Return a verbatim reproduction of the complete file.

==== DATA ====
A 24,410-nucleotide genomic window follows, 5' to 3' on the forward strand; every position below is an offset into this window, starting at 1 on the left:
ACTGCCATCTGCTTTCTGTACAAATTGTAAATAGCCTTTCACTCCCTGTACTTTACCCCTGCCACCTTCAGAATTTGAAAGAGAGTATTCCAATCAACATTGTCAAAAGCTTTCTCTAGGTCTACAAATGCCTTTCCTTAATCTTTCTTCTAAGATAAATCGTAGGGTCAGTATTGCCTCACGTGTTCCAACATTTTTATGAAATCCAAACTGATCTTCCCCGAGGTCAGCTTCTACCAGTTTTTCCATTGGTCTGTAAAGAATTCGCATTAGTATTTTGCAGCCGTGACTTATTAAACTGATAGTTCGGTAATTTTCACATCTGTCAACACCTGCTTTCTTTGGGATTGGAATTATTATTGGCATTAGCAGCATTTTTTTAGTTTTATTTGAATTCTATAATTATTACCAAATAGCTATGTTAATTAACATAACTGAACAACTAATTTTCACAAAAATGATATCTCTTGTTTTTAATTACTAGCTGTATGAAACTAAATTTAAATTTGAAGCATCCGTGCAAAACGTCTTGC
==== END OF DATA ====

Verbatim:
A 24,410-nucleotide genomic window follows, 5' to 3' on the forward strand; every position below is an offset into this window, starting at 1 on the left:
ACTGCCATCTGCTTTCTGTACAAATTGTAAATAGCCTTTCACTCCCTGTACTTTACCCCTGCCACCTTCAGAATTTGAAAGAGAGTATTCCAATCAACATTGTCAAAAGCTTTCTCTAGGTCTACAAATGCCTTTCCTTAATCTTTCTTCTAAGATAAATCGTAGGGTCAGTATTGCCTCACGTGTTCCAACATTTTTATGAAATCCAAACTGATCTTCCCCGAGGTCAGCTTCTACCAGTTTTTCCATTGGTCTGTAAAGAATTCGCATTAGTATTTTGCAGCCGTGACTTATTAAACTGATAGTTCGGTAATTTTCACATCTGTCAACACCTGCTTTCTTTGGGATTGGAATTATTATTGGCATTAGCAGCATTTTTTTAGTTTTATTTGAATTCTATAATTATTACCAAATAGCTATGTTAATTAACATAACTGAACAACTAATTTTCACAAAAATGATATCTCTTGTTTTTAATTACTAGCTGTATGAAACTAAATTTAAATTTGAAGCATCCGTGCAAAACGTCTTGC